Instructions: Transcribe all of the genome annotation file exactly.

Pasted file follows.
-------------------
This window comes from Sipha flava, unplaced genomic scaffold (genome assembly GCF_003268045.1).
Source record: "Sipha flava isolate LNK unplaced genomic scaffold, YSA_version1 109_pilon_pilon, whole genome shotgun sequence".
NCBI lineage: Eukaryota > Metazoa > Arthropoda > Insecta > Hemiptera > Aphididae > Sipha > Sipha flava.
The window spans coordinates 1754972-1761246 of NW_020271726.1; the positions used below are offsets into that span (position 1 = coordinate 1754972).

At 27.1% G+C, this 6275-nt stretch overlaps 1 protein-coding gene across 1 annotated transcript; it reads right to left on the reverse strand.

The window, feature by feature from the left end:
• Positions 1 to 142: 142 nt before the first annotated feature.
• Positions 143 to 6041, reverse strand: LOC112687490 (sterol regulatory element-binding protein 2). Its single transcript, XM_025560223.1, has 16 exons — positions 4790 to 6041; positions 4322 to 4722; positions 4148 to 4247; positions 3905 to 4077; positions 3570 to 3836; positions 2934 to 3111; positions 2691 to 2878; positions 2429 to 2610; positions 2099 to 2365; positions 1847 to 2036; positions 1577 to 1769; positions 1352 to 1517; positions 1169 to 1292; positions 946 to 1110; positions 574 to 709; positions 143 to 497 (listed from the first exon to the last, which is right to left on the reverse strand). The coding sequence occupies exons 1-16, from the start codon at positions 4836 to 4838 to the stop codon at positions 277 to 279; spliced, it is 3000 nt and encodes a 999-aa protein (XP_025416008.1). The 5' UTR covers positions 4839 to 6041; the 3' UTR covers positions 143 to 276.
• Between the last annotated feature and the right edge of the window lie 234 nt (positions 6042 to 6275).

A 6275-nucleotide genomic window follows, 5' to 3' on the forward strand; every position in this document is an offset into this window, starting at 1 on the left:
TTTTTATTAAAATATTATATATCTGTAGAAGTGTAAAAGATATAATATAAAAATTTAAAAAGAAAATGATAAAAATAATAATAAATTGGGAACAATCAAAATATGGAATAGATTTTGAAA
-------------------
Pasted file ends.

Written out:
This window comes from Sipha flava, unplaced genomic scaffold (genome assembly GCF_003268045.1).
Source record: "Sipha flava isolate LNK unplaced genomic scaffold, YSA_version1 109_pilon_pilon, whole genome shotgun sequence".
NCBI lineage: Eukaryota > Metazoa > Arthropoda > Insecta > Hemiptera > Aphididae > Sipha > Sipha flava.
The window spans coordinates 1754972-1761246 of NW_020271726.1; the positions used below are offsets into that span (position 1 = coordinate 1754972).

At 27.1% G+C, this 6275-nt stretch overlaps 1 protein-coding gene across 1 annotated transcript; it reads right to left on the reverse strand.

The window, feature by feature from the left end:
• Positions 1 to 142: 142 nt before the first annotated feature.
• Positions 143 to 6041, reverse strand: LOC112687490 (sterol regulatory element-binding protein 2). Its single transcript, XM_025560223.1, has 16 exons — positions 4790 to 6041; positions 4322 to 4722; positions 4148 to 4247; positions 3905 to 4077; positions 3570 to 3836; positions 2934 to 3111; positions 2691 to 2878; positions 2429 to 2610; positions 2099 to 2365; positions 1847 to 2036; positions 1577 to 1769; positions 1352 to 1517; positions 1169 to 1292; positions 946 to 1110; positions 574 to 709; positions 143 to 497 (listed from the first exon to the last, which is right to left on the reverse strand). The coding sequence occupies exons 1-16, from the start codon at positions 4836 to 4838 to the stop codon at positions 277 to 279; spliced, it is 3000 nt and encodes a 999-aa protein (XP_025416008.1). The 5' UTR covers positions 4839 to 6041; the 3' UTR covers positions 143 to 276.
• Between the last annotated feature and the right edge of the window lie 234 nt (positions 6042 to 6275).

A 6275-nucleotide genomic window follows, 5' to 3' on the forward strand; every position in this document is an offset into this window, starting at 1 on the left:
TTTTTATTAAAATATTATATATCTGTAGAAGTGTAAAAGATATAATATAAAAATTTAAAAAGAAAATGATAAAAATAATAATAAATTGGGAACAATCAAAATATGGAATAGATTTTGAAA